When it comes to the blues today, there are a handful of guiding lights to make sure the music stays true to its powerful source. The sound of pleasure and pain that first sparked musicians to create such a sound is a force that can never be underestimated. The mojo has to be there. For Jimmie Vaughan, he's dedicated his life to making sure the blues not only stays alive, but remains full of life and an inspiration to all who listen. It's a spirit he holds close to him, and for over 50 years of holding the blues close inside him, Vaughan isn't about to stop now.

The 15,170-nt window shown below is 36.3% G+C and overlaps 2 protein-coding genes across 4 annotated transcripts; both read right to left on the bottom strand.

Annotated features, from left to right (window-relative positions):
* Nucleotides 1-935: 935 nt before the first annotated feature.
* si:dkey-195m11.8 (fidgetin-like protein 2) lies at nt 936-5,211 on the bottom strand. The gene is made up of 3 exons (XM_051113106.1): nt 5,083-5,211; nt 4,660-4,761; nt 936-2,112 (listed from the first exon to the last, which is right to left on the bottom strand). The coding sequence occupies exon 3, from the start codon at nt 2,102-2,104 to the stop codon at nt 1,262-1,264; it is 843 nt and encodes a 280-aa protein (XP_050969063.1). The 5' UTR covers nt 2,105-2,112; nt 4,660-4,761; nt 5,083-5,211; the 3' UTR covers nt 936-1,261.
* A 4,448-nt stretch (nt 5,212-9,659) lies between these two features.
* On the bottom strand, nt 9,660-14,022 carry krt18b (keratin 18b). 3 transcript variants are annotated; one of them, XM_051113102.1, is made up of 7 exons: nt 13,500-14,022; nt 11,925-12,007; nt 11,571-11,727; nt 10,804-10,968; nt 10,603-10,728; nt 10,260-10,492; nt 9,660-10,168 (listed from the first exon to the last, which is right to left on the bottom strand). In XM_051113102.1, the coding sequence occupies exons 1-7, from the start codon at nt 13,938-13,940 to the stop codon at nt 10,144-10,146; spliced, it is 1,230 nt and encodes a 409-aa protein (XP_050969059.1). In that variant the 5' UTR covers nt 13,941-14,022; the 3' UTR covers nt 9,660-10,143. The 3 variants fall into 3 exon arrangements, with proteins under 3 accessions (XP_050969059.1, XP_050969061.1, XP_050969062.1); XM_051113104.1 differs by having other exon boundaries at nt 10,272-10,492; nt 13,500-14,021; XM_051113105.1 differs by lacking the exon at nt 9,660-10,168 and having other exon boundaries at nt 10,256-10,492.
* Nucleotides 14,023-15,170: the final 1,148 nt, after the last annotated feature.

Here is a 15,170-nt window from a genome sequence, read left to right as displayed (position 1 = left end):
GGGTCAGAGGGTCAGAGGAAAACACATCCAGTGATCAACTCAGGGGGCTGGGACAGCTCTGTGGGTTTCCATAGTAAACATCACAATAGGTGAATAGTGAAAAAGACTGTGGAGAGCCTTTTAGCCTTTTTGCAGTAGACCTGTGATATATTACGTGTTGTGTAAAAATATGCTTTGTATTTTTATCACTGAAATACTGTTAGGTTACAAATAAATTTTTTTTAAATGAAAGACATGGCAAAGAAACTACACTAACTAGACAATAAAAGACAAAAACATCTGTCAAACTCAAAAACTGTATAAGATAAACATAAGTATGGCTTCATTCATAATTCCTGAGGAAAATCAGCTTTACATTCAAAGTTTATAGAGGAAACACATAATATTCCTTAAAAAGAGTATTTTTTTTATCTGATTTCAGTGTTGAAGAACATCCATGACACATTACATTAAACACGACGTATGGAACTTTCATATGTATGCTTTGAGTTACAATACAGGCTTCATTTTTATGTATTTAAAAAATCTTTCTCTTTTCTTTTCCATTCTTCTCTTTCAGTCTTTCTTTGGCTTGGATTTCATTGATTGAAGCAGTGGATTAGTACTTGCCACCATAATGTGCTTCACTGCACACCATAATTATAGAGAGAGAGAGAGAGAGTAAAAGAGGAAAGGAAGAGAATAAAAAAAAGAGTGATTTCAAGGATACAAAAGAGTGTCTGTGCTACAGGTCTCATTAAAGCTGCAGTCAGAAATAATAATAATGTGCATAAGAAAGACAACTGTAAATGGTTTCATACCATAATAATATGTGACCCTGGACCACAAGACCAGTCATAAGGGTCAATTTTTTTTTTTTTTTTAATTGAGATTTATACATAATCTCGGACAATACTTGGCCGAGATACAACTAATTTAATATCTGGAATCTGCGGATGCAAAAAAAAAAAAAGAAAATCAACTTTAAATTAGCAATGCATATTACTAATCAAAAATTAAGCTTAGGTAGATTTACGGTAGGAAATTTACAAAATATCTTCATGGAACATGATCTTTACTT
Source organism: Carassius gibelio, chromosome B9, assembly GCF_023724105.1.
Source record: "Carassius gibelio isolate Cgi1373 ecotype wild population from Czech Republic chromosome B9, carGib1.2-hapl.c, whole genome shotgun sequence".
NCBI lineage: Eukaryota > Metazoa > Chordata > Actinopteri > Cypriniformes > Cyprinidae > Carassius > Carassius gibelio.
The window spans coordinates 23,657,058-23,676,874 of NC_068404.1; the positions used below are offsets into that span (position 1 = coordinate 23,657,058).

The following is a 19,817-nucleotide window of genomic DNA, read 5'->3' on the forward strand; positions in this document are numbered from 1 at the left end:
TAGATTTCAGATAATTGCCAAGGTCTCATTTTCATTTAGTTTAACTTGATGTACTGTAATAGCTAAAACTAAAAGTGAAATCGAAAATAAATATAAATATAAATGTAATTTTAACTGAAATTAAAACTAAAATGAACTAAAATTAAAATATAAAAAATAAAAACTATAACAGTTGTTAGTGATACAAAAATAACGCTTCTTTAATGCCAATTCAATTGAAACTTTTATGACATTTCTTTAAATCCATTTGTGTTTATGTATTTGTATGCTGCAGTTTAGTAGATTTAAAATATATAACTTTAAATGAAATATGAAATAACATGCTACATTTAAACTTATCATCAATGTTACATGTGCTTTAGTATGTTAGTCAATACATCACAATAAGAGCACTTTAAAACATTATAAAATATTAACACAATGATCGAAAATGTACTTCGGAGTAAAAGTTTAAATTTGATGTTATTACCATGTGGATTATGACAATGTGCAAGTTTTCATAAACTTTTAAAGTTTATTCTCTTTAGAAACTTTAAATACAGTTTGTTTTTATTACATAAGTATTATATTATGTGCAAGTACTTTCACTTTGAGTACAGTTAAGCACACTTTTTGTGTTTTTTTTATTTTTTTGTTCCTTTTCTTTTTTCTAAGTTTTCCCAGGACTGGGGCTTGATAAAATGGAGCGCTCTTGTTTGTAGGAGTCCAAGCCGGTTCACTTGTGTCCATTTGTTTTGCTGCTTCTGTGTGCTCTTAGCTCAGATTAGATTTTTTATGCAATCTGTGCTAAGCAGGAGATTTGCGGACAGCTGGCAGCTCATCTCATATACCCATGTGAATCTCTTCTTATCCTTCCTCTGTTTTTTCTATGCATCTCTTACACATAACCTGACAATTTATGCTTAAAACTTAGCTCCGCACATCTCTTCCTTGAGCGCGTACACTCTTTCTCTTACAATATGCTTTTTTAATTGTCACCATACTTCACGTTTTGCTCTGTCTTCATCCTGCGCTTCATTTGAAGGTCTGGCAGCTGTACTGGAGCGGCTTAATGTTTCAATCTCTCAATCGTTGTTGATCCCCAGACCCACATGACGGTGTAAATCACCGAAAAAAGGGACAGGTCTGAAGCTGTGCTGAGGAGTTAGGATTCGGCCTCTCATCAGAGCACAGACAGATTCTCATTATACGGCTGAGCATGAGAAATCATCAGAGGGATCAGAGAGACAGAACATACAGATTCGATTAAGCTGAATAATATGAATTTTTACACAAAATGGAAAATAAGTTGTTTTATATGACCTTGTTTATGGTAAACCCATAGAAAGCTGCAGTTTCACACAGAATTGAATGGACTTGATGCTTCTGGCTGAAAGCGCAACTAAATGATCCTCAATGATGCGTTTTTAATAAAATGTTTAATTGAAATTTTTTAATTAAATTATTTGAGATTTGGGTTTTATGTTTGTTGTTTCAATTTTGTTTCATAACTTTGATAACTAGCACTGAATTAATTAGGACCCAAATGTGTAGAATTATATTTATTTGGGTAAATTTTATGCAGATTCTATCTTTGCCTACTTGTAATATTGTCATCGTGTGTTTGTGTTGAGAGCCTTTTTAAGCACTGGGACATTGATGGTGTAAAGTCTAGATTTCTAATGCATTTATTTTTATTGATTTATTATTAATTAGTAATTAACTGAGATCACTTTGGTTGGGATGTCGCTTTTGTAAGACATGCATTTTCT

Jimmie Vaughan's new album, BABY, PLEASE COME HOME, is a rolling and righteous celebration of everything the blues can be. The songs can go up, down, sideways and even off in their own distinctive direction, but one thing is certain, each and every one of them is packed with pure feeling and striking originality. That's because while the blues is almost as old as America itself, every time a musician lends their soul to living inside these songs, something new comes out. There is a constant reinvention for musicians like Vaughan, because the blues demands it. There can be nothing less than a revelation, because that's how the music stays alive. It is almost like an alchemy exists, where instruments and voice join together to make a joyful noise. And above all else the blues, in the capable of hands of Vaughan and his musical cohorts, is a path to salvation. One that is birthed in the ability of songs to make life on earth a better place to be.